The Commercial Dispatch in Columbus is a reputable news source, but an anonymous post by a reader on its website following a story is not the same as a reputably, reliably reported news article.
Website comments are opinions of individuals, but the accuracy of claims in those opinions varies by source, and claiming that they and the newspaper's reporting are one and the same is simply not true. We certainly wouldn't want the Daily Journal quoted as the source of information that came from an anonymous poster on NEMS360.com, the Journal's website.
The Dispatch said Thursday in a statement that it allows anonymous commenting on its news stories from readers, but requires registration, as does the Daily Journal, which also has anonymous commentary online. An attempt by The Dispatch to contact the poster, "raymond," by e-mail to ask about the matter was unsuccessful, the newspaper reported.
A campaign spokesperson for the Democrat Childers made the claim of credibility in an interview with The Associated Press in defense of a television advertisement the 1st District representative is running, asserting that his Republican opponent, state Sen. Alan Nunnelee, supports a 23 percent sales tax increase. The TV ad cites, among three sources, the Columbus newspaper "online." The posting was placed in June beneath an article about Childers.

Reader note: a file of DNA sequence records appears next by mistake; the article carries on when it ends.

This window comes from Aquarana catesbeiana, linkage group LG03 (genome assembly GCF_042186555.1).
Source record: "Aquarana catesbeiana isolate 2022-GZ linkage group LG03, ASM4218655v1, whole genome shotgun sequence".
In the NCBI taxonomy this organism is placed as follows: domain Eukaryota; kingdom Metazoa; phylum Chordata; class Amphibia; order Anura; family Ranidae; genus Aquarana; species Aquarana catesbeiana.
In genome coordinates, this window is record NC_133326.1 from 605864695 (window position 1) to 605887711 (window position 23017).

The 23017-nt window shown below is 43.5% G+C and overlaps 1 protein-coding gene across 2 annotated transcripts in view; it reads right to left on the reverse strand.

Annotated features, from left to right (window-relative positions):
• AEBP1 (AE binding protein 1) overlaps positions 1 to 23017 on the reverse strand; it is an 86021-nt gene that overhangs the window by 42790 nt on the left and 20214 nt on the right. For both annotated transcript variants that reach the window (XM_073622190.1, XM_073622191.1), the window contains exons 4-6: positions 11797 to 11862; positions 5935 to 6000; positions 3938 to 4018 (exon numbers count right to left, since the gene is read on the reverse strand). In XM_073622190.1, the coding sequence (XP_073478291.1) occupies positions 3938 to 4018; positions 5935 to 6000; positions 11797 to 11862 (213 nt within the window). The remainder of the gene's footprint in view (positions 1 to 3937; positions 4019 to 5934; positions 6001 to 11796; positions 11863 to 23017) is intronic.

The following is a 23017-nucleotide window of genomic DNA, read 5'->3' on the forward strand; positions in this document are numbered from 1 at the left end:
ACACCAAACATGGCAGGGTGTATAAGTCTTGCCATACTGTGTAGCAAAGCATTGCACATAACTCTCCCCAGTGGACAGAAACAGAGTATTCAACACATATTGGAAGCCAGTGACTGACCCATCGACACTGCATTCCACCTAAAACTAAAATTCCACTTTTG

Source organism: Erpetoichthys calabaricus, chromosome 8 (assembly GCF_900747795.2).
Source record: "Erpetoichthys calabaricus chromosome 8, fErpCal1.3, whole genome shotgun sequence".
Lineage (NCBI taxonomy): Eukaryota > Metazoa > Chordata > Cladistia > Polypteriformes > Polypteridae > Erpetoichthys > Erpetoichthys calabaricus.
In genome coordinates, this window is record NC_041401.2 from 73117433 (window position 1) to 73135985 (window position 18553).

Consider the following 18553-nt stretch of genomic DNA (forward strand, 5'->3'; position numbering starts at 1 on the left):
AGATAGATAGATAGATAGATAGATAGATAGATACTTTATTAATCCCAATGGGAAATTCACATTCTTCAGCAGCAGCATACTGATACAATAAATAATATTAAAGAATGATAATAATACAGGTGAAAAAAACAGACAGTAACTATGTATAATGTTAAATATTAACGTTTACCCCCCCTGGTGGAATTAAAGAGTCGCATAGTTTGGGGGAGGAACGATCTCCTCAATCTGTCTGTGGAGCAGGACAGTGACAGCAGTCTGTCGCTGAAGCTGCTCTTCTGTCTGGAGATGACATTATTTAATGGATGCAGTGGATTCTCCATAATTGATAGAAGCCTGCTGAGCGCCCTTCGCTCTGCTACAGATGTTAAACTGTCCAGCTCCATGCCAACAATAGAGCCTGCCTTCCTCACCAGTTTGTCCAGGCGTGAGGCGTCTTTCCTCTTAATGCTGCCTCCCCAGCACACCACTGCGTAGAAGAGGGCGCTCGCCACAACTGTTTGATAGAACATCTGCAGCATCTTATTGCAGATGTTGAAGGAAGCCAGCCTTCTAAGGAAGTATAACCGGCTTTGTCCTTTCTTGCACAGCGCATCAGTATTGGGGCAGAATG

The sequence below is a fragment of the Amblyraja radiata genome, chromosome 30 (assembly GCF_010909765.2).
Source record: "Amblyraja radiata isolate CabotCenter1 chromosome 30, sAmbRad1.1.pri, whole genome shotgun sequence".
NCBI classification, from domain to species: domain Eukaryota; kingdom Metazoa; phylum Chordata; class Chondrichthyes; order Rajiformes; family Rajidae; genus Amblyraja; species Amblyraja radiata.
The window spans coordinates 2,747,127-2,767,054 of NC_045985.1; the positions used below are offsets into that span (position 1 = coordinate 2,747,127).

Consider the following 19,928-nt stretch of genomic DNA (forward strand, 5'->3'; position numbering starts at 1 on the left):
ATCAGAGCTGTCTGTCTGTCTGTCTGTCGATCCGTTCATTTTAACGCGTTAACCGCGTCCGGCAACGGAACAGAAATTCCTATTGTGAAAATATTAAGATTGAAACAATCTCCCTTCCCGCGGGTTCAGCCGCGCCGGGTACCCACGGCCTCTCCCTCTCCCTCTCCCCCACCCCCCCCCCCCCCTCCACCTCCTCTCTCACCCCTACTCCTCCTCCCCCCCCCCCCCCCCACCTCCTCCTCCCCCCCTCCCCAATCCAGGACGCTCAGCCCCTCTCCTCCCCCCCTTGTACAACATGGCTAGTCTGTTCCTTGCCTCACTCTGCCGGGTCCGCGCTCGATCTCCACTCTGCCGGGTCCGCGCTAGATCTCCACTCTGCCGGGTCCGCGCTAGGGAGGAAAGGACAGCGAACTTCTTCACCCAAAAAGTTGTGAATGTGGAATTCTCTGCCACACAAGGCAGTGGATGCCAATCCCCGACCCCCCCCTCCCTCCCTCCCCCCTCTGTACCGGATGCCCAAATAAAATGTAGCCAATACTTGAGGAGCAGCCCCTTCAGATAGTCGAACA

The tax increase in question is a proposal on the FairTax.org website. FairTax.org is an advocate for federal tax reforms that would replace all income and payroll taxes with a national sales tax.
Nunnelee has reason to complain about the television ad's accuracy. He has not publicly endorsed the FairTax.org proposal, but he has said he likes the website and would support "taxes that are lower, that are simpler and more transparent."
The Associated Press reported that Nunnelee refused several times during an interview to say whether or not he would support the FairTax.org position. Nunnelee in the interest of clarity should answer the question. What kind of tax reform, specifically, does he support?
The Childers campaign should pull the tax-issue ad because basing a serious political claim on anonymous and unconfirmed on-line posting further lowers the quality of debate. Both campaigns have turned to negative advertising which, while arguably effective within each camp, tells little of value or substance about the two candidates and their goals for the 1st Congressional District.
Both major party candidates are men of good character, but their campaign media so far largely fails to reflect those qualities, relying instead on painting and distorting opponents with too broad a brush.